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5.5.2 Winter Liners. Winter liners should be made of fabric, plastic, or other suitable material. Colored materials shall be fast-dyed. The outer surface may be water resistant. There shall be no metal parts in winter liners for use with Class B helmets.
Liners specifically designed for use with hard hats
The use of the terms "accessories" and "winter liners" indicate that these ANSI standards permit the use of cold weather liners that are specifically designed for use with hard hats — that is, specifically designed to be compatible with the protective properties of the helmets. Therefore, use of a "winter liner" specifically designed to be compatible with the hard hat's protective properties is not prohibited.
Garments not specifically designed for use with hard hats
In contrast, if the use of a garment were to detract from the hard hat's protective properties, it may no longer meet the specification requirements in these ANSI standards. If that were the case, its use would violate §1926.100.
It is unlikely that an employer would be able to determine whether a garment not specifically designed to be compatible with a hard hat's protective properties, in fact, compromised those properties. Consequently, as a practical matter, an employer typically would not be able to ascertain if its use violated §1926.100. Therefore, we recommend that employers permit only liners that are specifically designed to be compatible with the protective properties of the hard hat.2
Finally, your inquiry references the standards of ANSI Z98.1-2003. Please note that Z89.1-1969 and Z89.2-1971 are the ANSI standards incorporated in OSHA regulations. Based on OSHA's de minimis policy, where OSHA has adopted an earlier consensus standard, employers who are in compliance with the updated version will not be cited for a violation of the old version as long as the new one is at least equally protective.3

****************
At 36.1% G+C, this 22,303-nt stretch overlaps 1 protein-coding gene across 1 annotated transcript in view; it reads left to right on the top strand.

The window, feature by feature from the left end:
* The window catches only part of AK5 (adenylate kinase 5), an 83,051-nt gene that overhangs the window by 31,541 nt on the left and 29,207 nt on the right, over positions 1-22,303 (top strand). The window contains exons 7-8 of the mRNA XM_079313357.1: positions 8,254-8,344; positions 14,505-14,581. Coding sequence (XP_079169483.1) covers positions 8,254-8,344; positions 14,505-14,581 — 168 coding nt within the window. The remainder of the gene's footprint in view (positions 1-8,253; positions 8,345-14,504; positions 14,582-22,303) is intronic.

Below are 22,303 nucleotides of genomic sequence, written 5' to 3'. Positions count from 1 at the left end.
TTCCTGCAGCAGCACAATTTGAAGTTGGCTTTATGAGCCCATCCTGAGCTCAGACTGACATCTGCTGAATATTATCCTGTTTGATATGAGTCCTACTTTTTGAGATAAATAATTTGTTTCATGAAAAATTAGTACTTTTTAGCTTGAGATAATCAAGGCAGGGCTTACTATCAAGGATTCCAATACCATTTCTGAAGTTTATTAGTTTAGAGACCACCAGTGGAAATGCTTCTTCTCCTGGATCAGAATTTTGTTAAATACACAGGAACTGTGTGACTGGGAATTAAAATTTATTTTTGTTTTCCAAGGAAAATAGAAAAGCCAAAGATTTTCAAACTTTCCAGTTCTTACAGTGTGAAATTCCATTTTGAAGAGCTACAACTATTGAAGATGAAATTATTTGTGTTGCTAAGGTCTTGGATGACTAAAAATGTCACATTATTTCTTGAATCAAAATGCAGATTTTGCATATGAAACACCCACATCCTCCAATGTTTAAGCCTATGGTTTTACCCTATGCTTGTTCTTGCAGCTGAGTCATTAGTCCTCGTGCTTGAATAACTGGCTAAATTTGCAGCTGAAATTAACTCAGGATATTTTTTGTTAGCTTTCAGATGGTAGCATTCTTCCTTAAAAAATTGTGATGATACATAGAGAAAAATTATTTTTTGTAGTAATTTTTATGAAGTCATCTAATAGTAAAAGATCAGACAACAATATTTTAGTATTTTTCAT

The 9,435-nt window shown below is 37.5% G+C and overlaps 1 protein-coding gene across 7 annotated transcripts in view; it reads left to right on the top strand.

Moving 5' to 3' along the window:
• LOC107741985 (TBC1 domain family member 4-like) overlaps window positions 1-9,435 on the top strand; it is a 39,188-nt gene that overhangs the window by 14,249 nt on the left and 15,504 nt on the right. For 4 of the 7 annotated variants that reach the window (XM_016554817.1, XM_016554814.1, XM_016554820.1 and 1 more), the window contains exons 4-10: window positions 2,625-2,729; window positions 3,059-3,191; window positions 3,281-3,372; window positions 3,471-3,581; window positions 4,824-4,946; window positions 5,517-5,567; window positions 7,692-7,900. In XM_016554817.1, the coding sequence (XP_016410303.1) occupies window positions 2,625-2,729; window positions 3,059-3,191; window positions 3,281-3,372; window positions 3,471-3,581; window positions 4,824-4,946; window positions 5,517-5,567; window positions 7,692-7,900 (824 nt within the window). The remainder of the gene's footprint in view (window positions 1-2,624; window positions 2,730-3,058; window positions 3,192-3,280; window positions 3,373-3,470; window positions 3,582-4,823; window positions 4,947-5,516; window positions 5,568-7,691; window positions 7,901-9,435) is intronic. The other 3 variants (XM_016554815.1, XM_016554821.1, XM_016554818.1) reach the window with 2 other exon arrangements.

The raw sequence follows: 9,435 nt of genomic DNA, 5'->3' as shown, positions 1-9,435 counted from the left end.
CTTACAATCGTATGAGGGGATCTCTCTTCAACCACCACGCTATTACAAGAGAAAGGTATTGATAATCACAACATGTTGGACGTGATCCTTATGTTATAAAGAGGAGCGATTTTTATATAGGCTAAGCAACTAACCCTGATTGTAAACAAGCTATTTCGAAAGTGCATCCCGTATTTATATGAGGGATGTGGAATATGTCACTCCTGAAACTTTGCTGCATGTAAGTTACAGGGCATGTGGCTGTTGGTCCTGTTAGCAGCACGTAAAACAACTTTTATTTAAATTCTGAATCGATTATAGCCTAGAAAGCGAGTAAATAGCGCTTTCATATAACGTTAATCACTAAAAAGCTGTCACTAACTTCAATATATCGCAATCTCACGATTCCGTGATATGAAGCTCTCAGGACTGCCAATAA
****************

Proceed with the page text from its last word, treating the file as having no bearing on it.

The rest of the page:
If you need any additional information, please contact us by fax at: U.S. Department of Labor, Directorate of Construction Office of Construction Standards and Guidance, (202) 693-2020. You may also contact us by mail at the above office, Room N3468, 200 Constitution Avenue, N.W., Washington, D.C. 20210, although there may be a delay in our receiving correspondence by mail.
Russell B. Swanson, Director
Directorate of Construction
1 Pursuant to 29 CFR 1926.31, "[o]nly the mandatory provisions (i.e., provisions containing the word "shall" or other mandatory language) of standards incorporated by reference are adopted as standards under the Occupational Safety and Health Act." Therefore, the "should" provisions in these ANSI standards are not OSHA requirements. [ back to text ]
2 We also recommend that the employer contact the hard hat manufacturer to determine if any type of liner or garment is compatible with the use of the hard hat. As you point out in your letter to us, Bullard, a hard hat manufacturer, states in its website that "hard hat users should never...wear anything inside a hard hat," as it may limit the necessary protective clearance between the hard hat shell and the wearer's head. [ back to text ]
3 Note that we made a similar statement in a February 28, 2001, letter to Mr. H. B. Bud Hayden, Jr. [ back to text ]